The team arrived at the site and decided to conduct operations from a tree-lined shore approximately 60 feet from the identified targets. The sonar team was operating from a boat 100 to 150 feet from the shore. There are conflicting accounts as to how far the boat and diver were from shore. The team set up equipment and prepared the diver. The communications, air supply, equipment and diver were inspected and a pre-dive safety check was conducted. During that check, the diver reported he viewed his emergency air (bailout bottle) gauge, showing a reading of 2,400 psi. He then turned the knob associated with the bailout bottle on and off to show identification of its location.

The dive operation started at approximately 10 A.M. The diver went on air at 10:25, entered the water at 10:28 and reached bottom at 10:31. Two targets were searched with negative results. An order was transmitted from the sonar team to the dive communications operator to have the diver stand by while the sonar was to be repositioned to locate additional targets. The boat was moved 25 feet and the sonar was being deployed.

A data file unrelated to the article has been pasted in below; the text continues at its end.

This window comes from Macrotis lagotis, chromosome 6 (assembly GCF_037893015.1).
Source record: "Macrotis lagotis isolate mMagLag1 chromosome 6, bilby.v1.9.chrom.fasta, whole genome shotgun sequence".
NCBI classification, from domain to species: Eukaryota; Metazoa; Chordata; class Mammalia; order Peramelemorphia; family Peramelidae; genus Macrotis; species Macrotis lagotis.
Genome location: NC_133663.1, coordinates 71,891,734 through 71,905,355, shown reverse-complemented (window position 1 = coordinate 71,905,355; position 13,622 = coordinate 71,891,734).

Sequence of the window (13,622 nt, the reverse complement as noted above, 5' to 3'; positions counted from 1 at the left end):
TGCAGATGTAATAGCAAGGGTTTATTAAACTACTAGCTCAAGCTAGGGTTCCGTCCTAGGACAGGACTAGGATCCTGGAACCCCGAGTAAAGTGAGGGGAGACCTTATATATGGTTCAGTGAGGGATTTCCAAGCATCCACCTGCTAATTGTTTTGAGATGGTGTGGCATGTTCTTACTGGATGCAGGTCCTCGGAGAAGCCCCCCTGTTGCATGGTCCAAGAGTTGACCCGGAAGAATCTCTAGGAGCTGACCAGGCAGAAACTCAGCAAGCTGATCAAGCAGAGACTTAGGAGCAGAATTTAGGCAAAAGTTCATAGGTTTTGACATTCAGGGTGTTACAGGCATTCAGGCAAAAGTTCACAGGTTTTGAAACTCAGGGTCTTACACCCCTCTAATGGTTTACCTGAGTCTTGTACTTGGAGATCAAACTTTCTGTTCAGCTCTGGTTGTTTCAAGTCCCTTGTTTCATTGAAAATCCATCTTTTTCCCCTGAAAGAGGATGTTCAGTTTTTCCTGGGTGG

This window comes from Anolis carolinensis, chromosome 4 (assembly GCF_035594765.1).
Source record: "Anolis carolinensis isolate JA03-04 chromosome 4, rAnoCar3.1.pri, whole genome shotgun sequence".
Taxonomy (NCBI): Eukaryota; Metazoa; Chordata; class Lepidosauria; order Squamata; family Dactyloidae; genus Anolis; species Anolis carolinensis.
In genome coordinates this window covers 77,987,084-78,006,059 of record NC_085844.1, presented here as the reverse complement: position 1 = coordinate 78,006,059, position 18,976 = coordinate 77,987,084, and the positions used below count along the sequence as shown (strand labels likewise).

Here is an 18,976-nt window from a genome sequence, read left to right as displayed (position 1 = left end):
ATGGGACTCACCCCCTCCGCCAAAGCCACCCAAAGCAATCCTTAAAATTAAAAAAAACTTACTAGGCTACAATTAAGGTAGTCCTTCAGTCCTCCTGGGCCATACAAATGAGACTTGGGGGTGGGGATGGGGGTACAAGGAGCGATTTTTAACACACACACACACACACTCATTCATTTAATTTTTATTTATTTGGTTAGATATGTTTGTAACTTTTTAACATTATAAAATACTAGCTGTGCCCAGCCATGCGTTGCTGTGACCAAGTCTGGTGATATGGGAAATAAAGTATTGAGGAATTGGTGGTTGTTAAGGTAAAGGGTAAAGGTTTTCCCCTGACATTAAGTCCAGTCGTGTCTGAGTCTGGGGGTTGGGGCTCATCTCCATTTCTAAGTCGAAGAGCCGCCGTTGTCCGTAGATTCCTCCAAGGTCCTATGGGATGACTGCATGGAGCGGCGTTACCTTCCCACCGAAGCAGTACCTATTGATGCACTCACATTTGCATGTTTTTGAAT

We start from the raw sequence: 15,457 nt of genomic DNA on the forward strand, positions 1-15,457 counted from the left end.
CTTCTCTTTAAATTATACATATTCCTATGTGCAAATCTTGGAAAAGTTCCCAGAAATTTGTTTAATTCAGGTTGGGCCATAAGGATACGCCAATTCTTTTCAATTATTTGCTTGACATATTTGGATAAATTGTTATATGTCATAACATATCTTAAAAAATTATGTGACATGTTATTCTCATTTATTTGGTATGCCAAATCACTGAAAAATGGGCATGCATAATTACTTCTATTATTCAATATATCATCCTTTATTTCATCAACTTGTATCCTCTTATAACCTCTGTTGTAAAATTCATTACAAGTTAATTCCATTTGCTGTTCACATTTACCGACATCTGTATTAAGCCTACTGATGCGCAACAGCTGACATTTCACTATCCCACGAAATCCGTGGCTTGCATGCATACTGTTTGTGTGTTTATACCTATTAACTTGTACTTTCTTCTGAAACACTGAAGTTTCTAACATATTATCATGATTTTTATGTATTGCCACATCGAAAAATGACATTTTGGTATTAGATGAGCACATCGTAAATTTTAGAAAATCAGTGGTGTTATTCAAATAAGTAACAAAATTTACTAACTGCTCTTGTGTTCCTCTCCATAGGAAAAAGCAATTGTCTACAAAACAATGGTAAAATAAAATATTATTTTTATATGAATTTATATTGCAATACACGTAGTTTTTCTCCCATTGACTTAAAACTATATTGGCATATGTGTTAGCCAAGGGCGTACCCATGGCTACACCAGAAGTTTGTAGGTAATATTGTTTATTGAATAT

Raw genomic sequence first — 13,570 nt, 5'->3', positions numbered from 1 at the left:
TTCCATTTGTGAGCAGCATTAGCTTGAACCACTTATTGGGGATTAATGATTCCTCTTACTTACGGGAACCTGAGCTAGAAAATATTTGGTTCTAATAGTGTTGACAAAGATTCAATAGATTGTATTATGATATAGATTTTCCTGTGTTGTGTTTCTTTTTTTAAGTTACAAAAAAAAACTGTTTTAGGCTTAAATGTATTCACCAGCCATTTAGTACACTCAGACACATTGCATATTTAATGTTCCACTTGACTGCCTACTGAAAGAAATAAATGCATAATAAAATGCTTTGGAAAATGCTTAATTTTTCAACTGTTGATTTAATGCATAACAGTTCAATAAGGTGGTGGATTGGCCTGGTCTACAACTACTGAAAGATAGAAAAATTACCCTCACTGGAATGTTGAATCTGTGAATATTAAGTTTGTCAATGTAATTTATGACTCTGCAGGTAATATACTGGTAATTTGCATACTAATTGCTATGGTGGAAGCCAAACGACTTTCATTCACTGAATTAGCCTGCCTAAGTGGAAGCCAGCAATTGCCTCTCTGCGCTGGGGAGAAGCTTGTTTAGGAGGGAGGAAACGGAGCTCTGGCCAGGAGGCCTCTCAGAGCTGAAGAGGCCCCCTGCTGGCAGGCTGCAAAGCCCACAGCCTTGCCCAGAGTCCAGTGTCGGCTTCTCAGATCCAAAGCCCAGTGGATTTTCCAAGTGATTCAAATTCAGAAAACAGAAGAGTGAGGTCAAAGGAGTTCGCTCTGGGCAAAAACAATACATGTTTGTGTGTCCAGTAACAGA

Shortly after the boat was moved, the diver reported he was struck by a heavy object. He grabbed the object, identifying it as an anchor. The dive communications operator requested information from the sonar team regarding an unsecured anchor. The sonar team indicated an anchor was not deployed. The diver was then instructed to start his ascent; the diver’s tender was to assist him by pulling him in. The diver then reported that he was being pulled from behind.